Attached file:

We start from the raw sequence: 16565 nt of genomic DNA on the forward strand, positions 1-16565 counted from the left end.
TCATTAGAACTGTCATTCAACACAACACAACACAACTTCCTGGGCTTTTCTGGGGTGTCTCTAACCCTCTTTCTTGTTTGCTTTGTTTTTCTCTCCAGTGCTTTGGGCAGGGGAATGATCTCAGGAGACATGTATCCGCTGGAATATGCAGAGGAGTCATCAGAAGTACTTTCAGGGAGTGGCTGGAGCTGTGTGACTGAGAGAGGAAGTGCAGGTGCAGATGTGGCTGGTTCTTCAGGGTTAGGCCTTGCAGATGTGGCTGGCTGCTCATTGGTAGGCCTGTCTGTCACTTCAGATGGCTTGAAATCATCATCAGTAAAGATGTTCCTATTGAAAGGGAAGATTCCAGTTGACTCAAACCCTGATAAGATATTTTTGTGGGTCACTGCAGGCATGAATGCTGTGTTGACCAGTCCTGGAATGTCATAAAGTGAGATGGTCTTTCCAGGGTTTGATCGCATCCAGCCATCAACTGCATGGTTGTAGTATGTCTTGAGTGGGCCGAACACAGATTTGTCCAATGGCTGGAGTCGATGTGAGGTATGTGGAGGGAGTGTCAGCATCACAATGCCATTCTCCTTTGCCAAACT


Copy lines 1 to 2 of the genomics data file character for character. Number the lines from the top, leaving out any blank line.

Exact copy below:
We start from the raw sequence: 16565 nt of genomic DNA on the forward strand, positions 1-16565 counted from the left end.
TCATTAGAACTGTCATTCAACACAACACAACACAACTTCCTGGGCTTTTCTGGGGTGTCTCTAACCCTCTTTCTTGTTTGCTTTGTTTTTCTCTCCAGTGCTTTGGGCAGGGGAATGATCTCAGGAGACATGTATCCGCTGGAATATGCAGAGGAGTCATCAGAAGTACTTTCAGGGAGTGGCTGGAGCTGTGTGACTGAGAGAGGAAGTGCAGGTGCAGATGTGGCTGGTTCTTCAGGGTTAGGCCTTGCAGATGTGGCTGGCTGCTCATTGGTAGGCCTGTCTGTCACTTCAGATGGCTTGAAATCATCATCAGTAAAGATGTTCCTATTGAAAGGGAAGATTCCAGTTGACTCAAACCCTGATAAGATATTTTTGTGGGTCACTGCAGGCATGAATGCTGTGTTGACCAGTCCTGGAATGTCATAAAGTGAGATGGTCTTTCCAGGGTTTGATCGCATCCAGCCATCAACTGCATGGTTGTAGTATGTCTTGAGTGGGCCGAACACAGATTTGTCCAATGGCTGGAGTCGATGTGAGGTATGTGGAGGGAGTGTCAGCATCACAATGCCATTCTCCTTTGCCAAACT